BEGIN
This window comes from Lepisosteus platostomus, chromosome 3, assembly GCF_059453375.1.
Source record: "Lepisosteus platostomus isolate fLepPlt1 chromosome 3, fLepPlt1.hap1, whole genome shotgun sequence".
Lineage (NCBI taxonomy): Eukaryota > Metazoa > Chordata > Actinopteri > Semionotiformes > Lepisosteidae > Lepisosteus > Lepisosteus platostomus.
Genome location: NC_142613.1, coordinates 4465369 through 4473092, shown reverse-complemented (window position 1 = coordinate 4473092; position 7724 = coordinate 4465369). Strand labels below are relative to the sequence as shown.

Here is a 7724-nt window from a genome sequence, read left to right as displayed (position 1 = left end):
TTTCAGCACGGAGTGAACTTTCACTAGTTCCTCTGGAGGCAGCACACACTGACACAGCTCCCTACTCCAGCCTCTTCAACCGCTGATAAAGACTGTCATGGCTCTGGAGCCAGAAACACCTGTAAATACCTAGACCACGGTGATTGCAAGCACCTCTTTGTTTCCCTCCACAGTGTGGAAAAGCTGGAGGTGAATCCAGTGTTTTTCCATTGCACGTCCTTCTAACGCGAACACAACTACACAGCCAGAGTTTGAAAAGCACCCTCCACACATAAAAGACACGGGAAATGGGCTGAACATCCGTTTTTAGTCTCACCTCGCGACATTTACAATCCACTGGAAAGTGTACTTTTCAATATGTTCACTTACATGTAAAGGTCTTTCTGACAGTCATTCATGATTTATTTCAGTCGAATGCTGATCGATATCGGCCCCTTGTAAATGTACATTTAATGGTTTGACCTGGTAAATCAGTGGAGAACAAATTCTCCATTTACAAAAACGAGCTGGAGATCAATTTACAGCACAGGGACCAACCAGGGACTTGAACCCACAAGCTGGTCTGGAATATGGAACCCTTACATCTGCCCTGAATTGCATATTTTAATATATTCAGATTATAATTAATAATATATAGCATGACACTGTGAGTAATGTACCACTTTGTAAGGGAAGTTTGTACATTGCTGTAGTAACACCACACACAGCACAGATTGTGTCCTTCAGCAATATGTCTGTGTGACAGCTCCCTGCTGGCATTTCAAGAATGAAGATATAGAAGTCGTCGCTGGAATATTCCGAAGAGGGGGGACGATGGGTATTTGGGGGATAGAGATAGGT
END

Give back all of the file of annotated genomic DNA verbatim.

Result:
This window comes from Lepisosteus platostomus, chromosome 3, assembly GCF_059453375.1.
Source record: "Lepisosteus platostomus isolate fLepPlt1 chromosome 3, fLepPlt1.hap1, whole genome shotgun sequence".
Lineage (NCBI taxonomy): Eukaryota > Metazoa > Chordata > Actinopteri > Semionotiformes > Lepisosteidae > Lepisosteus > Lepisosteus platostomus.
Genome location: NC_142613.1, coordinates 4465369 through 4473092, shown reverse-complemented (window position 1 = coordinate 4473092; position 7724 = coordinate 4465369). Strand labels below are relative to the sequence as shown.

Here is a 7724-nt window from a genome sequence, read left to right as displayed (position 1 = left end):
TTTCAGCACGGAGTGAACTTTCACTAGTTCCTCTGGAGGCAGCACACACTGACACAGCTCCCTACTCCAGCCTCTTCAACCGCTGATAAAGACTGTCATGGCTCTGGAGCCAGAAACACCTGTAAATACCTAGACCACGGTGATTGCAAGCACCTCTTTGTTTCCCTCCACAGTGTGGAAAAGCTGGAGGTGAATCCAGTGTTTTTCCATTGCACGTCCTTCTAACGCGAACACAACTACACAGCCAGAGTTTGAAAAGCACCCTCCACACATAAAAGACACGGGAAATGGGCTGAACATCCGTTTTTAGTCTCACCTCGCGACATTTACAATCCACTGGAAAGTGTACTTTTCAATATGTTCACTTACATGTAAAGGTCTTTCTGACAGTCATTCATGATTTATTTCAGTCGAATGCTGATCGATATCGGCCCCTTGTAAATGTACATTTAATGGTTTGACCTGGTAAATCAGTGGAGAACAAATTCTCCATTTACAAAAACGAGCTGGAGATCAATTTACAGCACAGGGACCAACCAGGGACTTGAACCCACAAGCTGGTCTGGAATATGGAACCCTTACATCTGCCCTGAATTGCATATTTTAATATATTCAGATTATAATTAATAATATATAGCATGACACTGTGAGTAATGTACCACTTTGTAAGGGAAGTTTGTACATTGCTGTAGTAACACCACACACAGCACAGATTGTGTCCTTCAGCAATATGTCTGTGTGACAGCTCCCTGCTGGCATTTCAAGAATGAAGATATAGAAGTCGTCGCTGGAATATTCCGAAGAGGGGGGACGATGGGTATTTGGGGGATAGAGATAGGT